Court must be certain that valid service of the summons and complaint has been made before
entering default judgment against ABBC, Inc.
Rule 4(h), of the Federal Rules of Civil Procedure provides that a corporation may
properly be served with process “by delivering a copy of the summons and of the complaint to an
officer, a managing or general agent, or any other agent authorized by appointment or by law to
receive service of process[.]” Fed.R.Civ.P. 4(h)(1)(B). The Rule also provides that service may
be made by “following state law for serving a summons in an action brought in courts of general
jurisdiction in the state where the district court is located or where service is made.” Fed. R. Civ.
P. 4(h)(1)(A), (e)(1).
Thus, Dunagan could opt for service under Alabama law, where this district court is
located, or under Georgia law where service was made. Under Alabama rules, Dunagan could
perfect service of process on ABBC, Inc., by serving “a managing or general agent, or any agent
authorized by appointment or by law to receive service of process.” Ala.R.Civ.P. 4(c)(6). Also,
service of process may be made by certified mail upon such agent. See Ala.R.Civ.P. 4(i)(2)(A).
Under Georgia law, personal service upon a corporation shall be made by delivering the
summons and complaint “to the president or other officer of the corporation, secretary, cashier,
managing agent, or other agent thereof . . .” O.C.G.A. § 9-11-4 (e)(1). However, “Georgia law,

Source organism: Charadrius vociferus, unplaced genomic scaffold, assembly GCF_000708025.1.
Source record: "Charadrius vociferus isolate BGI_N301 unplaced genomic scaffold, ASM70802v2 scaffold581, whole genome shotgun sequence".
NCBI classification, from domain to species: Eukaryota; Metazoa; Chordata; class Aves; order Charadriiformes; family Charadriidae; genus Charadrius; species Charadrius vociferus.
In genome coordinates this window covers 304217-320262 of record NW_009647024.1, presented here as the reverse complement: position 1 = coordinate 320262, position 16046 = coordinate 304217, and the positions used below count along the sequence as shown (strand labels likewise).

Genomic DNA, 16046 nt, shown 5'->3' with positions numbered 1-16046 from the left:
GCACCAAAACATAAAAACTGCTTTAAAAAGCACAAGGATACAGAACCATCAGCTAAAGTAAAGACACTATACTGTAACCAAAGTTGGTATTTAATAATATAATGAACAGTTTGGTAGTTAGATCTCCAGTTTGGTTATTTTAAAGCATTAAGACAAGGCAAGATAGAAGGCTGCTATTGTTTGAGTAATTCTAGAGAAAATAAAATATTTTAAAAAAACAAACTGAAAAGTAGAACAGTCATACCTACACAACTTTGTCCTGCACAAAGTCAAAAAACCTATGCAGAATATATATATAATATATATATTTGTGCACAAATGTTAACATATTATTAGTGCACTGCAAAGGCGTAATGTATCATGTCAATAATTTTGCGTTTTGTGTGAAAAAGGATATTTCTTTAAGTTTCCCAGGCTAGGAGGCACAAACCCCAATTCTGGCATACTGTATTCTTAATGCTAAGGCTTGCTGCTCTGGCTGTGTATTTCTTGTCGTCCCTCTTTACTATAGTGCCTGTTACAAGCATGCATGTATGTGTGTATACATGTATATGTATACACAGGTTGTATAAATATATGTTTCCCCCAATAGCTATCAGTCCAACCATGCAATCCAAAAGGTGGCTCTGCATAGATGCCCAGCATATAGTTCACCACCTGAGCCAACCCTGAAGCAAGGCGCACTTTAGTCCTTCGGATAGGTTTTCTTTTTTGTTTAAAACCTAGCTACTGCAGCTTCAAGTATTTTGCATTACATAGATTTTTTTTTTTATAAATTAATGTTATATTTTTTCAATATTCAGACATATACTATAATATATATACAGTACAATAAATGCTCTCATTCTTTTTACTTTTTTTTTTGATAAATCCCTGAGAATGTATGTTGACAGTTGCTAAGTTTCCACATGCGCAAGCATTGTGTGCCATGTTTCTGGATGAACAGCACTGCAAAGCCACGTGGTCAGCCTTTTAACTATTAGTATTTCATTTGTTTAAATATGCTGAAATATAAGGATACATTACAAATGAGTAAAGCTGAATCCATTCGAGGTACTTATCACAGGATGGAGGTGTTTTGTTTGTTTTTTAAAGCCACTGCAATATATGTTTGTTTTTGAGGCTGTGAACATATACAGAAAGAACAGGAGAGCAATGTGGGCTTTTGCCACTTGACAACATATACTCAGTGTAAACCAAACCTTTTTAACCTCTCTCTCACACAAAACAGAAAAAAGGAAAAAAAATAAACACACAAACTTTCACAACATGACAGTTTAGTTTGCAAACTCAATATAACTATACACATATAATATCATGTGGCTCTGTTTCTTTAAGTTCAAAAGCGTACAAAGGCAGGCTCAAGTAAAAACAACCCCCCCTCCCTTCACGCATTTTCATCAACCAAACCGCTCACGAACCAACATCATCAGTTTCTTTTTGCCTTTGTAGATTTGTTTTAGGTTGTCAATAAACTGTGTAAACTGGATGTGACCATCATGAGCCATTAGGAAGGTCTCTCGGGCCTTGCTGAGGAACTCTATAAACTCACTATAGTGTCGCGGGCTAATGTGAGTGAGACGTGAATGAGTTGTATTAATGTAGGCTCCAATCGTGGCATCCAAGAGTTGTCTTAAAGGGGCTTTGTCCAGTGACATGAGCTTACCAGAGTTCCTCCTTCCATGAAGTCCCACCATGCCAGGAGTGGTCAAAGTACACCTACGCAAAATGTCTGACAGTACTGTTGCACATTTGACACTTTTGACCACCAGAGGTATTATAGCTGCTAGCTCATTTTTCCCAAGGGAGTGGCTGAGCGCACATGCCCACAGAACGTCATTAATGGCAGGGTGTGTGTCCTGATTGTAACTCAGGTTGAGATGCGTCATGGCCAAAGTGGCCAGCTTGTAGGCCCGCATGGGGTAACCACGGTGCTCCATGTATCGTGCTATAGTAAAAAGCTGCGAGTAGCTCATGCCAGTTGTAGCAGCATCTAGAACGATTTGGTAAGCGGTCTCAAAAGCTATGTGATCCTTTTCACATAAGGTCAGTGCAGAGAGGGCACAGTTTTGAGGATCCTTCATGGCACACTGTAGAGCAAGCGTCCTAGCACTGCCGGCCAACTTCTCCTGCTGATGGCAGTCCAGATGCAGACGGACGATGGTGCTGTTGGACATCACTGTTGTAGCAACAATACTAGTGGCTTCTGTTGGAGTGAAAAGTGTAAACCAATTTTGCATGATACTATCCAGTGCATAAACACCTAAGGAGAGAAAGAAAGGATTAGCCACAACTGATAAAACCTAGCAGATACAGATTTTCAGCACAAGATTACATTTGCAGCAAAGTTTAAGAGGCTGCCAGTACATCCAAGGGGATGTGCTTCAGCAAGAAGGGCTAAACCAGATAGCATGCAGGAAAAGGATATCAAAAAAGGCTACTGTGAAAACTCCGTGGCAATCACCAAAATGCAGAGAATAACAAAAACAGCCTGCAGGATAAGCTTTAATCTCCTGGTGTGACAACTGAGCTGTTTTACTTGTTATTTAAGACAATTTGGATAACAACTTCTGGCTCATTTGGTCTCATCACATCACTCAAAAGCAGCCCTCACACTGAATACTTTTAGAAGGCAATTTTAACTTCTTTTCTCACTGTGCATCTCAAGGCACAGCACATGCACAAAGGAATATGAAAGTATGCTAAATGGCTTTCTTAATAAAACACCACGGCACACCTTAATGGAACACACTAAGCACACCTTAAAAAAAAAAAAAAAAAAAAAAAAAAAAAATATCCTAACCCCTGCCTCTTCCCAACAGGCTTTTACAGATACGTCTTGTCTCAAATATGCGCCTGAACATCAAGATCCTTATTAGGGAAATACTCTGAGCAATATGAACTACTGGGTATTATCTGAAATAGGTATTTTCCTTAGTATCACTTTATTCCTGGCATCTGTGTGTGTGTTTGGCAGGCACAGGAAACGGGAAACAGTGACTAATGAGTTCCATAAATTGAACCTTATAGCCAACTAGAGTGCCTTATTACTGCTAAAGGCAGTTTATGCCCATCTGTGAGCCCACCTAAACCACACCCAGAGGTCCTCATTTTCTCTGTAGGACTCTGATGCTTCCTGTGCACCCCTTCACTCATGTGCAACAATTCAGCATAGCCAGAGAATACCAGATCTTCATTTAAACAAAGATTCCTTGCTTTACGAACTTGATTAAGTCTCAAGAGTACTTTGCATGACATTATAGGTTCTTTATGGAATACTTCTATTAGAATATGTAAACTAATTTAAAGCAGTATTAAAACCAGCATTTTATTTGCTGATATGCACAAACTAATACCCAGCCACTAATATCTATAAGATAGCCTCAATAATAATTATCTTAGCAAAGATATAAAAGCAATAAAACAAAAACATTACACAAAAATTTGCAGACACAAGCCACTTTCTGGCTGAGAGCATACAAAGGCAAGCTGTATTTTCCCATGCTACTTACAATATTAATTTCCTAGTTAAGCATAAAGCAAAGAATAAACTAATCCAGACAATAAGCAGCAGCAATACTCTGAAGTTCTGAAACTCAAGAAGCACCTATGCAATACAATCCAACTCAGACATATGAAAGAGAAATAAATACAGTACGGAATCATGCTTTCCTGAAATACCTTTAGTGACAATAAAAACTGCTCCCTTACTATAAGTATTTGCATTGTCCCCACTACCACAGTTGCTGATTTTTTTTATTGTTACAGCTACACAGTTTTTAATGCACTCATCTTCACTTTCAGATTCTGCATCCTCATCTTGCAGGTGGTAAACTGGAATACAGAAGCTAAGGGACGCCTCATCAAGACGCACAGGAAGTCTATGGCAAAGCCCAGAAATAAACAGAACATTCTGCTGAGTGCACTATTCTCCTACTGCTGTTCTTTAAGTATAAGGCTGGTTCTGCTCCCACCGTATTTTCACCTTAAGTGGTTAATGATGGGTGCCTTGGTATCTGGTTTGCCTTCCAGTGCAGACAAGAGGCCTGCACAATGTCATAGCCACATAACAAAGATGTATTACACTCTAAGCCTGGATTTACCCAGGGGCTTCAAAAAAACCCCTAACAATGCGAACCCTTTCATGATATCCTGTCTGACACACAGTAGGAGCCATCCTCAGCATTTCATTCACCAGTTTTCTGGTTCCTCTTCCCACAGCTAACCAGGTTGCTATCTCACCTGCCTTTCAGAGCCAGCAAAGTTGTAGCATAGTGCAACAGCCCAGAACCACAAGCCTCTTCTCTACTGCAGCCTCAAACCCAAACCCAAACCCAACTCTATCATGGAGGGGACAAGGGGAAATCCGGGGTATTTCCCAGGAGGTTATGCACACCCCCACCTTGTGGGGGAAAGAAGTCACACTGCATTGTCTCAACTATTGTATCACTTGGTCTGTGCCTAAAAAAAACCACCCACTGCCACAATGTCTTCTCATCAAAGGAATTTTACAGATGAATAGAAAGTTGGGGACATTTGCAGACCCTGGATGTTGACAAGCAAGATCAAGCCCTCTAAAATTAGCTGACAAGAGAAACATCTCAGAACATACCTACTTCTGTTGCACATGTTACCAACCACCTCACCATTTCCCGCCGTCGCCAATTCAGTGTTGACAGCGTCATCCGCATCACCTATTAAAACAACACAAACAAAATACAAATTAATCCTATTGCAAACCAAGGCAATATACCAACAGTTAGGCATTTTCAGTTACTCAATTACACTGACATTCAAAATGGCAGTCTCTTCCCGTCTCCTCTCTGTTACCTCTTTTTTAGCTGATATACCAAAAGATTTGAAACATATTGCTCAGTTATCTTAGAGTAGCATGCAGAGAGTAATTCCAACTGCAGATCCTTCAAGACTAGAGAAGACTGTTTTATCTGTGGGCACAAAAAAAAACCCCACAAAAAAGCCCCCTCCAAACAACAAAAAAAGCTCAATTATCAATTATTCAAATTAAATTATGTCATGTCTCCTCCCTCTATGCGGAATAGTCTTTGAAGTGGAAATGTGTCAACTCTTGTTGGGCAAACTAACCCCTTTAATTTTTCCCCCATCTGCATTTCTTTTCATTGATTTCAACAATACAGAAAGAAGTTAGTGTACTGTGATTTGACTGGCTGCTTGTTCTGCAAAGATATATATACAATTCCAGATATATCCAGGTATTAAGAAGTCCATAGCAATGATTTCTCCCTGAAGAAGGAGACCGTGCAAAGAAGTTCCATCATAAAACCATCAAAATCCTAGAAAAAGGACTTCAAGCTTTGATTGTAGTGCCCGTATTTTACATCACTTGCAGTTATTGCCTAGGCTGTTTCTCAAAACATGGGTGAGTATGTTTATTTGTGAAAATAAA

like the federal rules, requires personal service unless the defendant executes a waiver of
personal service” and therefore, ABBC, Inc. cannot be served by certified mail under Georgia
law. Walker v. Firestone, 2008 WL 2744391, 2 (N.D. Ga. July 11, 2008)(citing O.C.G.A. § 911-4 and Ritts v. Dealers Alliance Credit Corp., 989 F.Supp. 1475, 1478 (N.D. Ga. 1997)
(underlining that “the mailing of a copy of the summons and complaint along with a request for
acknowledgment of service to Defendant's registered agent is not sufficient under Georgia law to
perfect service”); Madden v. Cleland, 105 F.R.D. 520, 523 (N.D. Ga. 1985) (“Georgia law has
no provision for service by mail.”); KMM Indus., Inc. v. Prof'l Ass'n, Inc., 164 Ga. App. 475, 297
S.E. 2d 512, 513 (Ga. Ct. App. 1982) (noting that “[t]here is no provision in Georgia law which
authorizes a party to serve a defendant corporation directly by certified or registered mail”)
(emphasis in original)).
Thus, Dunagan cannot serve ABBC, Inc. by certified mail under Georgia law. However,